Three Bogus Biotech ETFs… And One Great One

| December 29, 2009 | 0 Comments

There’s been a lot of buzz around the office lately.  One industry has us on high alert as we prepare to enter the second decade of the 2000’s. There’s a slew of favorable factors coming together that could propel the biotech industry to the stratosphere!

Now to be honest, the best way to maximize your profits investing in biotech stocks is having a seasoned analyst guide you.  And my fellow analyst and editor, Robert Morris, is one of the best in the business.

To reap maximum benefit from this coming boom, individual stocks are the way to go.  However, ETFs are my specialty.  And ETFs do provide an easy way to add a cross section of the biotech sector to your portfolio.

The bottom line is… having some exposure to this sector’s explosive potential is better than nothing at all.

But beware, all biotech ETFs aren’t created equal.  Selecting the right ETF in ’09 meant the difference between +45% returns and just breaking even!
Clearly we need to look under the hood of the six different biotech ETFs you can choose from.  Here they are–

  • Biotech HOLDRs (BBH)
  • PowerShares Dynamic Biotech & Genome Portfolio (PBE)
  • PowerShares Global Biotech Portfolio (PBTQ)
  • iShares Nasdaq Biotechnology Index Fund (IBB)
  • SPDR S&P Biotech ETF (XBI)
  • First Trust Amex Biotechnology Trust (FBT)

Right off the bat I’ll throw out BBH, PBE, and PBTQ.

The Biotech HOLDRs (BBH) is one of the most bogus ETFs I’ve seen.  It doesn’t track an index so it doesn’t rebalance its holdings.  Over time, the success of a few companies has skewed the holdings.  About 80% of the ETF is invested in three large cap companies.  It really isn’t constructed in a fashion that’s suitable to investing.

Number 2 and 3 on the bogus list are the PowerShares ETFs – PBE and PBTQ.  The guys over at PowerShares keep trying to come up with new and inventive indexes for their ETFs to track.  The problem is their new ‘intelidex’ ETFs consistently underperform other sector indices.  (Who wants to own the industry underperformers… I know I don’t!)

And here’s the icing on the cake.  PBTQ only trades a few thousand shares per day.  It’s not liquid enough to support buy and sell orders.  This results in a huge bid – ask spread quickly eating into your profits.

That leaves us with three possibilities – IBB, XBI, and FBT.

All three pass the basic ‘smell’ test.  They trade enough volume to buy and sell without worry.  The fee structures are manageable.  And, they aren’t too heavily invested in a limited number of stocks.

So it comes down to past performance and index construction to pick the best biotech ETF.

iShares Nasdaq Biotech Index Fund (IBB) holds 126 biotech stocks listed on the Nasdaq exchange.  This ETF holds a large cross section of small, medium, and large cap stocks.  And it’s quite possibly the best gauge of the biotech sector’s overall health.  So far the YTD return for IBB is just shy of 17%.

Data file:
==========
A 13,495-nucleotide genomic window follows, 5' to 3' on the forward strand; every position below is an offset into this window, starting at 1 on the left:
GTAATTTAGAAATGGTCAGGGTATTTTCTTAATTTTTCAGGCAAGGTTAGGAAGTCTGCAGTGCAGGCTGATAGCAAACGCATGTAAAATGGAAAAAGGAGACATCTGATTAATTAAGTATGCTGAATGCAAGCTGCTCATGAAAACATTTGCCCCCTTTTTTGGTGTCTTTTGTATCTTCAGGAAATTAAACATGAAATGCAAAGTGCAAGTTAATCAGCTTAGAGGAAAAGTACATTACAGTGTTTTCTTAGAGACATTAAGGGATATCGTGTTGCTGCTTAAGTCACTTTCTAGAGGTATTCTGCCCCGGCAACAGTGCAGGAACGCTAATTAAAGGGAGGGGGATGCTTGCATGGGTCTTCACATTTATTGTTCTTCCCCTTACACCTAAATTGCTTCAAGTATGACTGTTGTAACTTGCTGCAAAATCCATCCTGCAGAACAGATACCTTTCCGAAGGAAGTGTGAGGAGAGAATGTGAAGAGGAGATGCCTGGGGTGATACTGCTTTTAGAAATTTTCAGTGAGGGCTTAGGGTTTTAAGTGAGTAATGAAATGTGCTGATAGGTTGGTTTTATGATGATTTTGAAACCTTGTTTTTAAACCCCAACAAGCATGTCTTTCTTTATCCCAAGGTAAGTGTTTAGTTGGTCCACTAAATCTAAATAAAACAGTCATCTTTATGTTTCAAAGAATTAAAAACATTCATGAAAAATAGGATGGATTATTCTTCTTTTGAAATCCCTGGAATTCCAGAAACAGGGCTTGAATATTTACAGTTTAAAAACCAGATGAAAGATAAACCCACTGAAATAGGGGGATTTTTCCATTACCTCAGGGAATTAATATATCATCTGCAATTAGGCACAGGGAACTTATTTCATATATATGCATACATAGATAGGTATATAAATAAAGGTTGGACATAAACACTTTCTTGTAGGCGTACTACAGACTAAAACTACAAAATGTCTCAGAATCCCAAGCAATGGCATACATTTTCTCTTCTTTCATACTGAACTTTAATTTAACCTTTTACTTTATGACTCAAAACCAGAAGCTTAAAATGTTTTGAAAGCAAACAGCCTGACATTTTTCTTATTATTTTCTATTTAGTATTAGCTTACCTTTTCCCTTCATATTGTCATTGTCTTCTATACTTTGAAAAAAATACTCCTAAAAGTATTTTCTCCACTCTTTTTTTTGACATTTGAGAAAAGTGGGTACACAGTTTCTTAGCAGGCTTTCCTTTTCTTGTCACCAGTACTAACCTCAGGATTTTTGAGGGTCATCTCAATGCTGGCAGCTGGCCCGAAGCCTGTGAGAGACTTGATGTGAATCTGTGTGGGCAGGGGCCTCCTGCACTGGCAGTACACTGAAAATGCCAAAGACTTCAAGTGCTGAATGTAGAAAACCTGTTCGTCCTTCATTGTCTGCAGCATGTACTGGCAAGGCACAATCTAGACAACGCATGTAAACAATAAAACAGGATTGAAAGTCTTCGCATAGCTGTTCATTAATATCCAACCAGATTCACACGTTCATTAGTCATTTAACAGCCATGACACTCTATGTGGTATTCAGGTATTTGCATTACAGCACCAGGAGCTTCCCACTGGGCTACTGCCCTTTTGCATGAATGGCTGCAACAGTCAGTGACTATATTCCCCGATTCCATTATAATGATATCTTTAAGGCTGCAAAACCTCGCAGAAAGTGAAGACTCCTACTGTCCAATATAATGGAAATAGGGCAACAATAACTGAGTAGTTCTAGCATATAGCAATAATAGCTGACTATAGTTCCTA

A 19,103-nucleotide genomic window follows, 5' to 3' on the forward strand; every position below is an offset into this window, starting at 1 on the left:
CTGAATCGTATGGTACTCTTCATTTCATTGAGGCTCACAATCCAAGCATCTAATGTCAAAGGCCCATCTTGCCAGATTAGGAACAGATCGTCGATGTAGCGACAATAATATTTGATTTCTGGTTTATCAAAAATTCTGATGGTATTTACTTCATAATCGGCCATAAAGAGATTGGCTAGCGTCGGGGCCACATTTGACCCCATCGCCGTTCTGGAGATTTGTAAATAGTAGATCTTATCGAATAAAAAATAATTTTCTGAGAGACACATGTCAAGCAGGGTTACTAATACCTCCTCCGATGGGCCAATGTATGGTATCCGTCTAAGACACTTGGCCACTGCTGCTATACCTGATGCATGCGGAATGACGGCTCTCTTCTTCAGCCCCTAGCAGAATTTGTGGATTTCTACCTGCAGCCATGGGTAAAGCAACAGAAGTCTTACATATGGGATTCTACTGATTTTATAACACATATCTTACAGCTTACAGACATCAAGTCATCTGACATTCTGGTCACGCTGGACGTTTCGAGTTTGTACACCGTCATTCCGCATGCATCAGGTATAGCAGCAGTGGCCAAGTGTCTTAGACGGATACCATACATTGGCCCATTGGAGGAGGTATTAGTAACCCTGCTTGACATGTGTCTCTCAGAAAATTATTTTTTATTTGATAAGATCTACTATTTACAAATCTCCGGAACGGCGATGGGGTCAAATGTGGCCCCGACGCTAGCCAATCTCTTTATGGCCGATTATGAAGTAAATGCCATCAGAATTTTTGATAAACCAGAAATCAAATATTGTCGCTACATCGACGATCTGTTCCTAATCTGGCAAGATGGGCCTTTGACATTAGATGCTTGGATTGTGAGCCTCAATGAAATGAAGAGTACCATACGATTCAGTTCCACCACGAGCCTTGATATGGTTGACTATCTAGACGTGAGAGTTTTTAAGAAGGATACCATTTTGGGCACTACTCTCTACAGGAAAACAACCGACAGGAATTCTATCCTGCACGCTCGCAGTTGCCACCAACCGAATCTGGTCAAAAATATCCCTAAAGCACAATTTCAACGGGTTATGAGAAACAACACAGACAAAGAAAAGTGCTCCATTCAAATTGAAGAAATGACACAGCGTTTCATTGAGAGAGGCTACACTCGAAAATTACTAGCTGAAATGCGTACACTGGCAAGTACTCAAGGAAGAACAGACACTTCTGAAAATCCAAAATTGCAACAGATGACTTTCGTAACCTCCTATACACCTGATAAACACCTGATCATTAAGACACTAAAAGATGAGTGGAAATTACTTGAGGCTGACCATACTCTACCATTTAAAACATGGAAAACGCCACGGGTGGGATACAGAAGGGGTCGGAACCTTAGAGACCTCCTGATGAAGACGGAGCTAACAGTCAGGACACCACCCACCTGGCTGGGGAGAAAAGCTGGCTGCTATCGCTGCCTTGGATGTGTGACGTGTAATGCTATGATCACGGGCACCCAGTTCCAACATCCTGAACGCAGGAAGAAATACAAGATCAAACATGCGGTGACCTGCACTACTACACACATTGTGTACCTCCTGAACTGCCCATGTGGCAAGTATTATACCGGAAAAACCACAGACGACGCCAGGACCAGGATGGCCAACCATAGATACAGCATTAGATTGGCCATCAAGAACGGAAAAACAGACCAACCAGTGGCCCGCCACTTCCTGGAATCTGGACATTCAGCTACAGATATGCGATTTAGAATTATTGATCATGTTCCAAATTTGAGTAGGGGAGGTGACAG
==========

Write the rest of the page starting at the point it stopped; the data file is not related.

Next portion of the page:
IBB is a market cap weighted index.  That means they invest a small amount of capital in small cap stocks.  The underweighting of the small cap stocks in the sector will keep IBB from fully capturing the explosive potential of biotech investing.

SPDR S&P Biotech ETF (XBI) and First Trust Amex Biotechnology Trust (FBT) both hold far fewer stocks than IBB.  And they have each outperformed and underperformed IBB over periods of time.

XBI holds only 28 stocks representing a cross section of small, medium, and large cap stocks.  XBI’s drastically underperformed in ‘09.  It’s only managed to eek out a meager 1% gain YTD.  XBI is a perfect example of a great idea underperforming because the index it’s built on isn’t up to par.

The best performing (and my favorite) biotech ETF of 2009 is the First Trust Amex Biotechnology Trust (FBT).

FBT’s posted gains in excess of 45% this year!  FBT’s secret is an equal dollar weighted index.  This weighting method gives small cap stocks a bigger influence than a market cap weighted index.

The secret is investing the same amount in the “Big Guys” as the small start-ups.  That way you get steady growth and explosive upside potential.

So remember, when it comes to investing in biotech, the really explosive gains come from small companies bringing new drugs and treatments to market.  This gives FBT an edge over other biotech ETFs year in and year out.

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Category: ETFs

About the Author ()

Corey Williams is the editor of Sector ETF Trader, an investment advisory service focused on profiting from ETFs and the economic cycle. Under Corey’s leadership, the Sector ETF Trader has become one of the most popular and successful ETF advisories around. In addition to his groundbreaking service, Corey is the lead contributor to ETF Trading Research, where he shares his insights about ETFs and financial markets on a daily basis. He’s also a regular contributor to the Dynamic Wealth Report and the editor of one the hottest option trading services around – Elite Option Trader.

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